TORONTO, Sept 18 Contract negotiations between
Canada's Unifor union and General Motors Co were going
around the clock, the labor group said on Sunday ahead of a
Monday night strike deadline at some of the automaker's Canadian
The two sides have been divided over union demands that the
U.S.-based carmaker commit to new vehicle models at its Oshawa,
In its update on Sunday afternoon, Unifor did not give any
indication of the state of the talks, noting only that its focus
on "product allocation and investment" had not changed.
GM did not immediately respond to a request for comment.
The four-year contract covering the workers of GM, Fiat
Chrysler Automobiles and Ford Motor Co
in the province of Ontario expires on Monday. The union chose GM
as its strike target for contract talks, with any deal setting
the pattern for the next round of talks with the other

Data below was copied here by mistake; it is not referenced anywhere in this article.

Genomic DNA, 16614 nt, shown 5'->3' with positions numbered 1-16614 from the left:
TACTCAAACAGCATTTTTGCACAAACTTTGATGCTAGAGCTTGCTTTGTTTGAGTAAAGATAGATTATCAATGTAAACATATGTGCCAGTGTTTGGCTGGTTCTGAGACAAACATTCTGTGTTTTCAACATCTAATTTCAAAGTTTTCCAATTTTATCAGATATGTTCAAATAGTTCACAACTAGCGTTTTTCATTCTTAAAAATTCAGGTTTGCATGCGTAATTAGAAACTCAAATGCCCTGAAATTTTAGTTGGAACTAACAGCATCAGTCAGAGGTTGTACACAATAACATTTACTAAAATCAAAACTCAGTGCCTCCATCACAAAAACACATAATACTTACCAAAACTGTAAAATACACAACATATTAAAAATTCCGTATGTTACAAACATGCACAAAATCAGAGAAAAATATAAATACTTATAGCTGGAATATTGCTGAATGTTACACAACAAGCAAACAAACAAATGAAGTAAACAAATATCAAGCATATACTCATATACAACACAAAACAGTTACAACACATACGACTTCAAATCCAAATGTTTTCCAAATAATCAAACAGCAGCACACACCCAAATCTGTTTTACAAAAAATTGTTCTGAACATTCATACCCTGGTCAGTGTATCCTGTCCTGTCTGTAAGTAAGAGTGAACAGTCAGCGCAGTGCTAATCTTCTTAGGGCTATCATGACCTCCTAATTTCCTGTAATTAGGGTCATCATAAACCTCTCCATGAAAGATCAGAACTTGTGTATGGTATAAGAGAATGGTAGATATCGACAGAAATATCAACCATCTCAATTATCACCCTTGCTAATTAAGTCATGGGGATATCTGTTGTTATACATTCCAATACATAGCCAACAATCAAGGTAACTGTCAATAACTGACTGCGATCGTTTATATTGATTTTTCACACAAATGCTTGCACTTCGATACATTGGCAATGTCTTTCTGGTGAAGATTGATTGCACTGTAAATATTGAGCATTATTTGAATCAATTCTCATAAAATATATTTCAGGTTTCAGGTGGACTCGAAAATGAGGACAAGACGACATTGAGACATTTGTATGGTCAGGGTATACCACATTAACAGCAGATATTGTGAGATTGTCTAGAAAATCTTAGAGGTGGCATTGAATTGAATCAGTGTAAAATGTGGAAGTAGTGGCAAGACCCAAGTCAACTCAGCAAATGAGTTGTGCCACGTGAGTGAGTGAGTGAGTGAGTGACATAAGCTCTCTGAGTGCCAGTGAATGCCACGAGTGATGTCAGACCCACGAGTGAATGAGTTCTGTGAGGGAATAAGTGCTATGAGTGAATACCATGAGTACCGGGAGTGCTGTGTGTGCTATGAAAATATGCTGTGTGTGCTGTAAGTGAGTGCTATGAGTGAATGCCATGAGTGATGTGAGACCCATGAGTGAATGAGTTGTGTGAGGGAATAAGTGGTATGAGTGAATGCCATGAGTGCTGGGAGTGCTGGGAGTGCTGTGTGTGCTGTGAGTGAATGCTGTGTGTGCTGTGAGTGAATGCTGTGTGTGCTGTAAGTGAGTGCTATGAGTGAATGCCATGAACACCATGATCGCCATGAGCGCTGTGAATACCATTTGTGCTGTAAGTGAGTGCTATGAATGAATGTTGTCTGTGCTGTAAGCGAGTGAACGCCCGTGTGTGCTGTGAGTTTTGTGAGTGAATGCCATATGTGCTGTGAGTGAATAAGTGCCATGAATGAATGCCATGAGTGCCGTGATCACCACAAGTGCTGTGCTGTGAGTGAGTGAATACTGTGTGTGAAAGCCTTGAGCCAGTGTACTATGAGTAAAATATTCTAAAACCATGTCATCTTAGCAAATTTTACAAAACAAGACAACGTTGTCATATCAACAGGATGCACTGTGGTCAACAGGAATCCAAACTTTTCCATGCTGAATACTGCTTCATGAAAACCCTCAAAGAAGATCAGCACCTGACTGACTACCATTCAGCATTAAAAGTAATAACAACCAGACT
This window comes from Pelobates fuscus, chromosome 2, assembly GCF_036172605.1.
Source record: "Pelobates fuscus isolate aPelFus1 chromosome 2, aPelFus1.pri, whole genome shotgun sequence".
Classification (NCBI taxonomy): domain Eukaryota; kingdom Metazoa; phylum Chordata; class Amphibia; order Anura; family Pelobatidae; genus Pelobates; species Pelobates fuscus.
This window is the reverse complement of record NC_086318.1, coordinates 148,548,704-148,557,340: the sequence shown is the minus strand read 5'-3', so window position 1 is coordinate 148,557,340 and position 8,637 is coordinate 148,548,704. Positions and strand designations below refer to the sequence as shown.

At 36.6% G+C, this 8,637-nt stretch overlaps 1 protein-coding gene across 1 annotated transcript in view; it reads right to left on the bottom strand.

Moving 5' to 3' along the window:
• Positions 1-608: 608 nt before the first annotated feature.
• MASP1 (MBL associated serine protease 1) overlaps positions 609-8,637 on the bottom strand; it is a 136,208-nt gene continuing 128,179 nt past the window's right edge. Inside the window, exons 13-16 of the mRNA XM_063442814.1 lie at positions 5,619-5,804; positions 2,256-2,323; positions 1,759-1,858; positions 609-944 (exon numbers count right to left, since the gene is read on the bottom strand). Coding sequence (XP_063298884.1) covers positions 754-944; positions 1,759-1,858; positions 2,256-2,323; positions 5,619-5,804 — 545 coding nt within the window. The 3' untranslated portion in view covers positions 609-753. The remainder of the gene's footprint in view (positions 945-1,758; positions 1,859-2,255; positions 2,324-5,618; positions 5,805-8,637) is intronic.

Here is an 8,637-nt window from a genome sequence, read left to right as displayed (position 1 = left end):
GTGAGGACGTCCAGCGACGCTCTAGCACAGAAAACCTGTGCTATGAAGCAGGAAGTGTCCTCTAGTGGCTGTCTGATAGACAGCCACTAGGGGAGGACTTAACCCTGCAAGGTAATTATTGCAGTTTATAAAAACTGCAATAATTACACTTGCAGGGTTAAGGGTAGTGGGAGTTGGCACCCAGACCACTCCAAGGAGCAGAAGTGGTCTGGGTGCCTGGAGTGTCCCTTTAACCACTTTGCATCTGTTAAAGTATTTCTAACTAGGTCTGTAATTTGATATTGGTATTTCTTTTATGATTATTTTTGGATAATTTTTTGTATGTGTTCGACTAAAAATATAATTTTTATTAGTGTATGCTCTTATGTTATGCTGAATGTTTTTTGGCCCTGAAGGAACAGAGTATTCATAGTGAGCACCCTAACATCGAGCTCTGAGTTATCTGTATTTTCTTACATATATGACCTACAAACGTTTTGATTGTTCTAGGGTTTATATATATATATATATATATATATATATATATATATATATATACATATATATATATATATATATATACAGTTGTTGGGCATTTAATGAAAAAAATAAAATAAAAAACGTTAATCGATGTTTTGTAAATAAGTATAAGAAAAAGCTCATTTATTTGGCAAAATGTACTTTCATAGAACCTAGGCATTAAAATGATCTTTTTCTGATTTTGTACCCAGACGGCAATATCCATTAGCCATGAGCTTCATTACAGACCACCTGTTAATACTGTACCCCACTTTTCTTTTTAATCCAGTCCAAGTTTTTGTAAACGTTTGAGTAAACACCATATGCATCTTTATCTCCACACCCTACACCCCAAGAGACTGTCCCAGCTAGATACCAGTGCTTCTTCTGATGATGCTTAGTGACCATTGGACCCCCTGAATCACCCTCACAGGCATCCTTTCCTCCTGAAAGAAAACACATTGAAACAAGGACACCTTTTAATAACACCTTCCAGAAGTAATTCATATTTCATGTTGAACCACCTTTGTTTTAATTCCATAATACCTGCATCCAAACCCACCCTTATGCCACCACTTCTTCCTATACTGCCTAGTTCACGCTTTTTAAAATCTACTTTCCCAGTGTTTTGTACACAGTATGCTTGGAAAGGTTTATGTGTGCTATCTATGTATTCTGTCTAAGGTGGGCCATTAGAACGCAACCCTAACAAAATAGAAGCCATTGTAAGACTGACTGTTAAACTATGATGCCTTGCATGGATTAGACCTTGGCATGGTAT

Contract talks could save 2,500 jobs at GM's Oshawa car
assembly or take the plant one step closer to closure.
Canada has been struggling to get new investment from
automakers in its once-thriving car industry, losing out to the
Southern United States and lower-cost Mexico.
Between 2001 and 2013, some 14,300 jobs were lost in vehicle
manufacturing in Canada, according to the Automotive Policy
Research Center in Hamilton, Ontario.
The automaker was already on the verge of shutting one of
two assembly lines at its Oshawa plant, with several vehicles
either produced in another country or expected to move in 2017.
There are no obvious products that would go into the Oshawa
plant, and the automaker said previously it would only make
future product decisions after a labor deal.
Still, the union has said it will not sign without a vehicle
commitment, calling it pivotal for the future of Canada's auto
industry. Pensions and wages are also on the table.
Unifor President Jerry Dias said on Saturday morning he was
aware of the looming strike deadline. Without a deal, the
union's 3,900 GM members would legally be considered on strike
at 12 a.m. (0400 GMT) on Tuesday.
(Reporting by Ethan Lou in Toronto; Editing by Peter Cooney)